I move amendment No. 1:
In page 4, between lines 7 and 8, to insert the following:
"Amendment of section 6(3) of Electoral Act 1997
6. Section 6(3) of the Electoral Act 1997 is amended by the substitution of the following paragraph for paragraphs (b) and (c):
"(b) There will be one national constituency for the Republic of Ireland in the election of representatives to the European Parliament.".".
My amendment is simple but significant. With Brexit approaching, the make-up of the European Parliament is due a shake-up, with the UK's 73 seats up for redistribution, either as extra seats for the other member states, or as transnational seats to be elected across the EU. Either way, change is coming, and we need to be ready for it. Last week, President Macron of France indicated that he would scrap France's regional approach to European elections and create a single national constituency. This would bring France in line with 22 of the 28 EU member states that have a simple national constituency. This leaves just Belgium, Ireland, Italy and Poland as the only member states that do not approach these elections with a single constituency.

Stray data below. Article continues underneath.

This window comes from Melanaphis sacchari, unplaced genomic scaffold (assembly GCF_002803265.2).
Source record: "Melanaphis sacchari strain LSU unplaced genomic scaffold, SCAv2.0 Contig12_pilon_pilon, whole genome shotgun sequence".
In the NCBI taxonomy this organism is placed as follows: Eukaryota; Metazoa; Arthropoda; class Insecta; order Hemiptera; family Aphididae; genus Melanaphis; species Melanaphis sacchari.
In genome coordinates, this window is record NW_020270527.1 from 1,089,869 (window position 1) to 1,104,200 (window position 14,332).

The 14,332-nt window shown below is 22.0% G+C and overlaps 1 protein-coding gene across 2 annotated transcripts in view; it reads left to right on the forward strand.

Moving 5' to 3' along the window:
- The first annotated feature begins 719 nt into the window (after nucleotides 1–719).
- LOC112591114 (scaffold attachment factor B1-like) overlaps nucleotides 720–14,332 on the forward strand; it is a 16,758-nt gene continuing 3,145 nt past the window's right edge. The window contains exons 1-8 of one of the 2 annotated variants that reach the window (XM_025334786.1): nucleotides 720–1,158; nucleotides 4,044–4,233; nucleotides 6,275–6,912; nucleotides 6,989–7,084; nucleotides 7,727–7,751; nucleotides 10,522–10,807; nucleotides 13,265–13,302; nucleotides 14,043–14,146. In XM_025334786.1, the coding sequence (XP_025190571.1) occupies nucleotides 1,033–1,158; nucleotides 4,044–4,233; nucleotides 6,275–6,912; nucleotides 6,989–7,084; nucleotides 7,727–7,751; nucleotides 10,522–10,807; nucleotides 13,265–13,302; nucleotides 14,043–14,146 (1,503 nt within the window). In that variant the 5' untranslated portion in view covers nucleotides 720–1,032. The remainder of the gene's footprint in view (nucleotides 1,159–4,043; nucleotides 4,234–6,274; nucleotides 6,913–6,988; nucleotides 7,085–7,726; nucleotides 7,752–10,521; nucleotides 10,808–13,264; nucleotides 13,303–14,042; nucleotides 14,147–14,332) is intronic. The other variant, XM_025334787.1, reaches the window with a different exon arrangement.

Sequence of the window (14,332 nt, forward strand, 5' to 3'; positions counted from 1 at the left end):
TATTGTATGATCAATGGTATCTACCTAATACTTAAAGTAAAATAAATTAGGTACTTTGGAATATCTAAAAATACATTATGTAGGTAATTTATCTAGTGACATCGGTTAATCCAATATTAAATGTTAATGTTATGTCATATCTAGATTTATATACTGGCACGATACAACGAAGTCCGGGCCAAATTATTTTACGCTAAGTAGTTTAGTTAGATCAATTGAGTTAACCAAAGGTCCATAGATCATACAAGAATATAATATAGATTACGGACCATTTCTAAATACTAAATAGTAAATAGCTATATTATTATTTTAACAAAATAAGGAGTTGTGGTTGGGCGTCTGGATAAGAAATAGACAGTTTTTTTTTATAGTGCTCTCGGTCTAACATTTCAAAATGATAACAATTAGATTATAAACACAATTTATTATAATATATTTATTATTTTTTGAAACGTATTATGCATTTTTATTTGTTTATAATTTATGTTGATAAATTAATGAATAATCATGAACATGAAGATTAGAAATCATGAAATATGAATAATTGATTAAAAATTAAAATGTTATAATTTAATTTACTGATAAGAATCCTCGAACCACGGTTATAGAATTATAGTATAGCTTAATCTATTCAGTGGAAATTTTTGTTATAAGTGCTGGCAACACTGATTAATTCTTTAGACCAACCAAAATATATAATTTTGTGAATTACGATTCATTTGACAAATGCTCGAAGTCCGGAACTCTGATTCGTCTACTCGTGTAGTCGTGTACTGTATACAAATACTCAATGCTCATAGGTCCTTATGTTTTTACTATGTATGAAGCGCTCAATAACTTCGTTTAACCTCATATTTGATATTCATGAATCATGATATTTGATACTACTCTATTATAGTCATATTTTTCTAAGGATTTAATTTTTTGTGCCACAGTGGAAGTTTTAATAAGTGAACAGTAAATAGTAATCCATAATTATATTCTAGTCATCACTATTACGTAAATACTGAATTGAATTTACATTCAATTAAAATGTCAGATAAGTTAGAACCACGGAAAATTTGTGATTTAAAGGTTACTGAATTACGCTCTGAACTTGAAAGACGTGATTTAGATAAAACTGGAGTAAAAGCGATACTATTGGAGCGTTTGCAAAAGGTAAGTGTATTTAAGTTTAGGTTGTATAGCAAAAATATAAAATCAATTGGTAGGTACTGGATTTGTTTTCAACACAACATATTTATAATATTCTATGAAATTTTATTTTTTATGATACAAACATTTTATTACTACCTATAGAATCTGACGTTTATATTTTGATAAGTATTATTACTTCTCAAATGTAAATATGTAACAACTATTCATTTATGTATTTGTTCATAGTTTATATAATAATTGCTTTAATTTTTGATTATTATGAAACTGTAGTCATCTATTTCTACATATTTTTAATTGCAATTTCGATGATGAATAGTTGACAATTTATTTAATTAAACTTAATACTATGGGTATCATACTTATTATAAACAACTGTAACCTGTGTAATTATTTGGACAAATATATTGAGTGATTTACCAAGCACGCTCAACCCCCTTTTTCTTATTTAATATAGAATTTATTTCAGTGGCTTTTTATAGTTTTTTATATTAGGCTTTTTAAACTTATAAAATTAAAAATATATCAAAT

Part 3 of the Electoral Act 1997 established the existing constituency commission and extends its oversight to reviewing the DáiI and European Parliament constituency boundaries after every census. Currently, Ireland has three constituencies for the election of members of the European Parliament, MEPs, the three seater of Dublin and two four seaters of south and north west. These constituencies are the smallest of any in the entire EU, apart from the national constituencies of Malta, Luxembourg and Cyprus, and the small German speaking region of Belgium. They make little sense as regions, with Bray and Bantry sharing the South Constituency, for example.
The existing regional constituencies in large member states, such as France and Italy, are all larger than the entire combined population of Ireland. We are very far outside the mainstream on this issue already. This matters, for several reasons. First, the current constituencies lower the fairness and proportionality of our European election results. In the last election, for example, Fine Gael got 22.3% of the first preference vote, and 3 MEPs. Fianna Fáil got 22.3% of the vote, but merely one MEP, the Minister of State might be glad of that.